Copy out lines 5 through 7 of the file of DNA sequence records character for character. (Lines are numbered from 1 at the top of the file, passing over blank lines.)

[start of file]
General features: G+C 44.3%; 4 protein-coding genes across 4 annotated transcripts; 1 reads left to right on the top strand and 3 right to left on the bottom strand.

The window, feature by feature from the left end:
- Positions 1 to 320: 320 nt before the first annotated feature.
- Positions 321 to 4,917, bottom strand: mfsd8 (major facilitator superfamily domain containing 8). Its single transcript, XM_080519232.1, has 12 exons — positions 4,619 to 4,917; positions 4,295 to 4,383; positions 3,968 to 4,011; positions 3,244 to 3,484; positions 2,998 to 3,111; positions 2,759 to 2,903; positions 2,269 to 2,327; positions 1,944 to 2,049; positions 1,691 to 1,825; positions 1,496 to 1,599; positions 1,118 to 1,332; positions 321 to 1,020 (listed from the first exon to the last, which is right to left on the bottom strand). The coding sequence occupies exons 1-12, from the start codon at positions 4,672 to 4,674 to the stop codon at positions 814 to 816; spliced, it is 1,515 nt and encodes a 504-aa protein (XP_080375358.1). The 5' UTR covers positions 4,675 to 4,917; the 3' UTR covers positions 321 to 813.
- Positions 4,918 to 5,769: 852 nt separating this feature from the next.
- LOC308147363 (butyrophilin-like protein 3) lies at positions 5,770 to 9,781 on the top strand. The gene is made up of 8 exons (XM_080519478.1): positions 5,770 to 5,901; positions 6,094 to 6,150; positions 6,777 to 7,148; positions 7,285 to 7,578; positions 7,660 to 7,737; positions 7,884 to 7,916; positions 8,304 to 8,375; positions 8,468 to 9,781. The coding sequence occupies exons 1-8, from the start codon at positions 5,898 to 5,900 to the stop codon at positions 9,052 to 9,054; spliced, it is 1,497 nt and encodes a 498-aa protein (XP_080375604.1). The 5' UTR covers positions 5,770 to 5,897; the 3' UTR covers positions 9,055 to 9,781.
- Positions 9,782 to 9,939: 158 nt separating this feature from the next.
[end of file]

- Positions 4,918 to 5,769: 852 nt separating this feature from the next.
- LOC308147363 (butyrophilin-like protein 3) lies at positions 5,770 to 9,781 on the top strand. The gene is made up of 8 exons (XM_080519478.1): positions 5,770 to 5,901; positions 6,094 to 6,150; positions 6,777 to 7,148; positions 7,285 to 7,578; positions 7,660 to 7,737; positions 7,884 to 7,916; positions 8,304 to 8,375; positions 8,468 to 9,781. The coding sequence occupies exons 1-8, from the start codon at positions 5,898 to 5,900 to the stop codon at positions 9,052 to 9,054; spliced, it is 1,497 nt and encodes a 498-aa protein (XP_080375604.1). The 5' UTR covers positions 5,770 to 5,897; the 3' UTR covers positions 9,055 to 9,781.
- Positions 9,782 to 9,939: 158 nt separating this feature from the next.